Is Chattanooga the Best Place to Live in America?

In October of 2011, readers of Outside Magazine overwhelmingly voted Chattanooga, Tennessee their ultimate dream town. The following year, the New York Times ranked the city #25 in The 45 Places to Go in 2012, a list that included such notable tourist destinations as London, Jordan, and Antarctica. However, Chattanooga’s current status as top tourist destination and darling of the outdoor lifestyle crowd was not always so. In 1969, Walter Cronkite declared it the “Dirtiest City in America” on his evening broadcast.

Cronkite’s statement was a wake up call for Chattanooga, which had long enjoyed prosperity as one of the top industrial and manufacturing cities in America. The Chattanooga/Hamilton County Air Pollution Control Bureau was quickly established, but just as the smog began to clear the recession of the 1970’s and 80’s dealt a second blow. In the face of severe job layoffs, deteriorating infrastructure and social tensions, the Chamber of Commerce and Chattanooga Planning Commission created Chattanooga Venture, a non-profit organization tasked with bringing together citizens to clean up their city on all fronts. The organization held a series of public forums where residents were asked to dream about the way they wanted their city to be.

Chattanooga's Riverfront, with Tennessee Aquarium and seven fountains at the base of The Passage, America’s largest public art project celebrating Cherokee history and commemorating the Trail of Tears
Chattanooga’s Riverfront, with Tennessee Aquarium and seven fountains at the base of The Passage, America’s largest public art project celebrating Cherokee history and commemorating the Trail of Tears

More than 1,000 residents participated in the four-month process, which resulted in the adoption of 40 goals for the city to achieve by the year 2000, including the revitalization of Chattanooga’s derelict downtown; creation of a distribution and transportation center to capitalize on the city’s prime location at the intersection of Interstates 75, 59 and 24; and solving problems with air, water and noise pollution. Today, many of those goals have been accomplished. The city and county have developed five miles of greenway which begins along the downtown Riverwalk and winds through several parks and the historic Bluff View Art District. Riverwalk is a world class tourist destination, offering the acclaimed Tennessee Aquarium and Tennessee Riverpark, where visitors can take rides on authentic paddle wheel steamboats.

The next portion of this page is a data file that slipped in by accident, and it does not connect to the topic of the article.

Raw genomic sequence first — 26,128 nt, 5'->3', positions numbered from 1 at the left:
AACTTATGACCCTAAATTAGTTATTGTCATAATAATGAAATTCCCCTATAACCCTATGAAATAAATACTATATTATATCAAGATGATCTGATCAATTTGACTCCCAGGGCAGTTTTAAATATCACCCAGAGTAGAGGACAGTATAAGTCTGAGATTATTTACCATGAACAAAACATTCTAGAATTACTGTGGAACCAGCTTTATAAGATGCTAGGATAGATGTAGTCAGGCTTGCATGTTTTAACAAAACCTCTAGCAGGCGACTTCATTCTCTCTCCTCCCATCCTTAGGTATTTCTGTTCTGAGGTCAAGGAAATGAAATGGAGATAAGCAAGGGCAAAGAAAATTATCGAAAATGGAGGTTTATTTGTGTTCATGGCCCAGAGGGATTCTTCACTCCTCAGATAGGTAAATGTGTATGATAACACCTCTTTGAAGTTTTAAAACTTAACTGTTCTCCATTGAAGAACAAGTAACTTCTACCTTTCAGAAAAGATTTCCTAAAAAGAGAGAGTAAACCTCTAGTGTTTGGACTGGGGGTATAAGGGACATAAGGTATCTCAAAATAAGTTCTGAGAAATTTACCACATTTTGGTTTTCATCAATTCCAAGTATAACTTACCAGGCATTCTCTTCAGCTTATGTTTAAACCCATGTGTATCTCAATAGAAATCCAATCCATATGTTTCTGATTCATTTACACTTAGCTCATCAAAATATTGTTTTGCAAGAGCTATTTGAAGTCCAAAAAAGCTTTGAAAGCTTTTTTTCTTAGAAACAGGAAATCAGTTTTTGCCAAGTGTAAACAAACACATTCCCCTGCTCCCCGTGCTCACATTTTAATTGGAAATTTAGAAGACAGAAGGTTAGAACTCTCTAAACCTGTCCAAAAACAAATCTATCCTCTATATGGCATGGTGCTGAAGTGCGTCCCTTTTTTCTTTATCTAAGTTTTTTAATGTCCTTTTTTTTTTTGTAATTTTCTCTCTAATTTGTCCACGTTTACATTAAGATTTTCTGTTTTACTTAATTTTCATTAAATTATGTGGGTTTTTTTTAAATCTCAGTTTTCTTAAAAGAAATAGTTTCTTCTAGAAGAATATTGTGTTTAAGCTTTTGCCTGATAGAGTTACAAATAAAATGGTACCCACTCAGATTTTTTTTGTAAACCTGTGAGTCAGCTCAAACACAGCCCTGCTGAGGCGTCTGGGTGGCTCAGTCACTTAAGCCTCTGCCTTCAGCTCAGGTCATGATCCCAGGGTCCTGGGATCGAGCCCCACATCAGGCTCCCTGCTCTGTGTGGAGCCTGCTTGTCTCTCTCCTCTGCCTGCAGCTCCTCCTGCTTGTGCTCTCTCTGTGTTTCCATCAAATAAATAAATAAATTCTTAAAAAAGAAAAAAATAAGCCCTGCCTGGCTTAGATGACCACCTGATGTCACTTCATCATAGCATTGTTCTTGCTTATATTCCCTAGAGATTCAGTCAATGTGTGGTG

While the accolades racked up by Chattanooga of late may astound some, my only surprise is that it took folks so long to fall in love with this city on the banks of the Tennessee River. I first rolled into town by chance  seven years ago, just as the nine-day Riverbend Festival was wrapping up. I strolled around the downtown amidst cleanup crews, rode the free zero-emission electric buses through the business district, and walked across the river on the 120-year-old Walnut Street Bridge, which was converted for pedestrian use when it was no longer appropriate for car traffic. On the North Shore I found a handful of Yoga studios and cafes, along with the unmistakeable energy of a neighborhood poised to become Chattanooga’s newest arts enclave.

Walnut Street Bridge, converted for pedestrian use when it was no longer appropriate for car traffic, provides easy access to the North Shore from downtown Chattanooga
Walnut Street Bridge, converted for pedestrian use when it was no longer appropriate for car traffic, provides easy access to the North Shore from downtown Chattanooga

Over the years, Chattanooga has stayed on my horizon. During trips between Chicago and Atlanta it always seemed the perfect stopping point for dinner and I usually made my way to the turn-of-the-century warehouse district on the north side of the river, where old red-brick textile mills had morphed into local boutiques, artisanal shops, and restaurants. I never failed to be impressed, so when the Chattanooga Area Convention & Visitors Bureau invited me to get to know their city a little better this past April, I jumped at the chance.

Tangerinas, one of many cute local shops and galleries in Chattanooga's North Shore neighborhood
Tangerinas, one of many cute local shops and galleries in Chattanooga’s North Shore neighborhood